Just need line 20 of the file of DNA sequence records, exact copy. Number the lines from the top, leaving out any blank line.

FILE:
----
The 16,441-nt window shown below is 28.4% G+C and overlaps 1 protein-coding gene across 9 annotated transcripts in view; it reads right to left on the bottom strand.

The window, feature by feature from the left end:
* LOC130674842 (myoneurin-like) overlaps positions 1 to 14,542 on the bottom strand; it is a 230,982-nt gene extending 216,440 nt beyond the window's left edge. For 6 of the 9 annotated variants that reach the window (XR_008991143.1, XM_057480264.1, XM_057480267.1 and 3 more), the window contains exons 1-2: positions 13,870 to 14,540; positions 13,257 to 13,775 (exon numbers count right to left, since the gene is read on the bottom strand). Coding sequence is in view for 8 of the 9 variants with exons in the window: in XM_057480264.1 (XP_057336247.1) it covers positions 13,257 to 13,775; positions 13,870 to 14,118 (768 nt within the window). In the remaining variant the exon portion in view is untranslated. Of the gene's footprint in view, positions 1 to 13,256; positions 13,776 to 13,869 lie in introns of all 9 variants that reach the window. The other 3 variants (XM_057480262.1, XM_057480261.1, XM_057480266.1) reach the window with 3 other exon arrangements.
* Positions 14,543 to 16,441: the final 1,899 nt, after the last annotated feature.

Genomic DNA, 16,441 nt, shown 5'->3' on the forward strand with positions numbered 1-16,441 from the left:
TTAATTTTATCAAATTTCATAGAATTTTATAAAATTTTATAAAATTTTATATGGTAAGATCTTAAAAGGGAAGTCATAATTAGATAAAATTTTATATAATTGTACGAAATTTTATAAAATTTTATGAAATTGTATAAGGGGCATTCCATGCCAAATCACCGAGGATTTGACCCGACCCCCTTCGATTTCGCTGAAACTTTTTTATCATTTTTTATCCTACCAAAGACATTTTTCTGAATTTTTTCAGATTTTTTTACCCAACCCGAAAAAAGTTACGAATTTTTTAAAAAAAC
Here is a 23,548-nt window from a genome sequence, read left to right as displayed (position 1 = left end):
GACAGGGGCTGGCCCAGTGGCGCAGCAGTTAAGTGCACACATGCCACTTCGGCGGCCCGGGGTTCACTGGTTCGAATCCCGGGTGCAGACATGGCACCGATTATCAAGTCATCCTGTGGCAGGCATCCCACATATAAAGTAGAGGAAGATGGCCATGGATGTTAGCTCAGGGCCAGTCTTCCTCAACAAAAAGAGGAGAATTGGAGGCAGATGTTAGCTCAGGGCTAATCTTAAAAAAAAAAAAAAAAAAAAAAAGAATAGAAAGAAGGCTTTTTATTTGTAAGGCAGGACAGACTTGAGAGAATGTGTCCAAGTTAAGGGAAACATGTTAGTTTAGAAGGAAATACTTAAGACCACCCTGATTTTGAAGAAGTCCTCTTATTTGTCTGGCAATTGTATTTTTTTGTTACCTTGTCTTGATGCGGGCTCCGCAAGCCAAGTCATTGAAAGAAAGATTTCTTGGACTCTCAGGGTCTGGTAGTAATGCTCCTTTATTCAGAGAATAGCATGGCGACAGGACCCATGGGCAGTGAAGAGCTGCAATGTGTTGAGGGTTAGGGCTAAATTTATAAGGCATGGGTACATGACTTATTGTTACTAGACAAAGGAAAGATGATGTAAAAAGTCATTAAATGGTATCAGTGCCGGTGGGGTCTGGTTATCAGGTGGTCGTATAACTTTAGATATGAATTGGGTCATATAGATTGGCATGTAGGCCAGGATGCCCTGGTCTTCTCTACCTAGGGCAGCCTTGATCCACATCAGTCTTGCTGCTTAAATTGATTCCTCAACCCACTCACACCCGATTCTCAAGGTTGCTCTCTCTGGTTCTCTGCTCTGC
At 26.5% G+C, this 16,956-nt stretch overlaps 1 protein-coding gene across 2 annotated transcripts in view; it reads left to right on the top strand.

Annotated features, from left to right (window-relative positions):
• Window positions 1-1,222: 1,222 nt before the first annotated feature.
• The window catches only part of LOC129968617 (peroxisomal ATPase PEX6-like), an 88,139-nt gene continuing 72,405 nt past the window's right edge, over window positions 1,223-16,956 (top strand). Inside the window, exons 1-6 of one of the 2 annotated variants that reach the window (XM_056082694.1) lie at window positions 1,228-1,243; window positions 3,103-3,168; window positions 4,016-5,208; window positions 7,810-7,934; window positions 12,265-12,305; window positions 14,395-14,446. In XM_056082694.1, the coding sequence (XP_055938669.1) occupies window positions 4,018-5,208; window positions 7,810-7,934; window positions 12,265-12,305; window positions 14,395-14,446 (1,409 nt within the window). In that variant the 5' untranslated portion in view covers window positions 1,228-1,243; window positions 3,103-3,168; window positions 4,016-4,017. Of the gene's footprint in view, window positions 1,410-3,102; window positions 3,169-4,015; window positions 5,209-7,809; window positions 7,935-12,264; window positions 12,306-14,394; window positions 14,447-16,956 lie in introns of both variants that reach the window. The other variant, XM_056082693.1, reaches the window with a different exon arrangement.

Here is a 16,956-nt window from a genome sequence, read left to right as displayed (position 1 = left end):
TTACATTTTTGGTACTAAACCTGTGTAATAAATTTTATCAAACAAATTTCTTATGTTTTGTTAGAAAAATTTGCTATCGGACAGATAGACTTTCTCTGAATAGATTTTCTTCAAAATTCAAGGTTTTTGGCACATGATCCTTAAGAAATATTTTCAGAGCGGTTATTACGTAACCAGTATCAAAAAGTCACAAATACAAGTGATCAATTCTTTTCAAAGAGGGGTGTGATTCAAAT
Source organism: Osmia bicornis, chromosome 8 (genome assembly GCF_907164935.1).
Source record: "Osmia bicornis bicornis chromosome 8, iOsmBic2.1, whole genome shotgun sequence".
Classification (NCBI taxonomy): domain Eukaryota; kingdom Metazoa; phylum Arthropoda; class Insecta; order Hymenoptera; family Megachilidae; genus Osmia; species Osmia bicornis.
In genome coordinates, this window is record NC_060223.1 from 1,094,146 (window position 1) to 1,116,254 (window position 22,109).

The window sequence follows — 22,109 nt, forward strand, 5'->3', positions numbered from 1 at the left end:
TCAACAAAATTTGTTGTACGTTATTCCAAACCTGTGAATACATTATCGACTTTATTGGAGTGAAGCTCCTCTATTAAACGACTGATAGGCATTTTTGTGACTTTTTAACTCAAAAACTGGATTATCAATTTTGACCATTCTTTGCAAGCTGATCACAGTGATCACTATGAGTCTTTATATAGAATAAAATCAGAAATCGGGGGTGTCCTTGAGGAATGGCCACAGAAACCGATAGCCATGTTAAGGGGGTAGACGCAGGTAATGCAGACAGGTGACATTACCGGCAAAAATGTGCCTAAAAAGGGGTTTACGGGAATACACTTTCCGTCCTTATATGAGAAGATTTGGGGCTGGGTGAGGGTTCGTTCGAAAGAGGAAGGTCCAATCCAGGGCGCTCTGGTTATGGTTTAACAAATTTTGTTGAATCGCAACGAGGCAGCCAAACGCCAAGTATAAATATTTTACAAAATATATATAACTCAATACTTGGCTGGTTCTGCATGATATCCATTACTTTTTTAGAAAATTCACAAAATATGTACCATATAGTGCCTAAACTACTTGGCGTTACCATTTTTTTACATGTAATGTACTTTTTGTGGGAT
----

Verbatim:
TCAACAAAATTTGTTGTACGTTATTCCAAACCTGTGAATACATTATCGACTTTATTGGAGTGAAGCTCCTCTATTAAACGACTGATAGGCATTTTTGTGACTTTTTAACTCAAAAACTGGATTATCAATTTTGACCATTCTTTGCAAGCTGATCACAGTGATCACTATGAGTCTTTATATAGAATAAAATCAGAAATCGGGGGTGTCCTTGAGGAATGGCCACAGAAACCGATAGCCATGTTAAGGGGGTAGACGCAGGTAATGCAGACAGGTGACATTACCGGCAAAAATGTGCCTAAAAAGGGGTTTACGGGAATACACTTTCCGTCCTTATATGAGAAGATTTGGGGCTGGGTGAGGGTTCGTTCGAAAGAGGAAGGTCCAATCCAGGGCGCTCTGGTTATGGTTTAACAAATTTTGTTGAATCGCAACGAGGCAGCCAAACGCCAAGTATAAATATTTTACAAAATATATATAACTCAATACTTGGCTGGTTCTGCATGATATCCATTACTTTTTTAGAAAATTCACAAAATATGTACCATATAGTGCCTAAACTACTTGGCGTTACCATTTTTTTACATGTAATGTACTTTTTGTGGGAT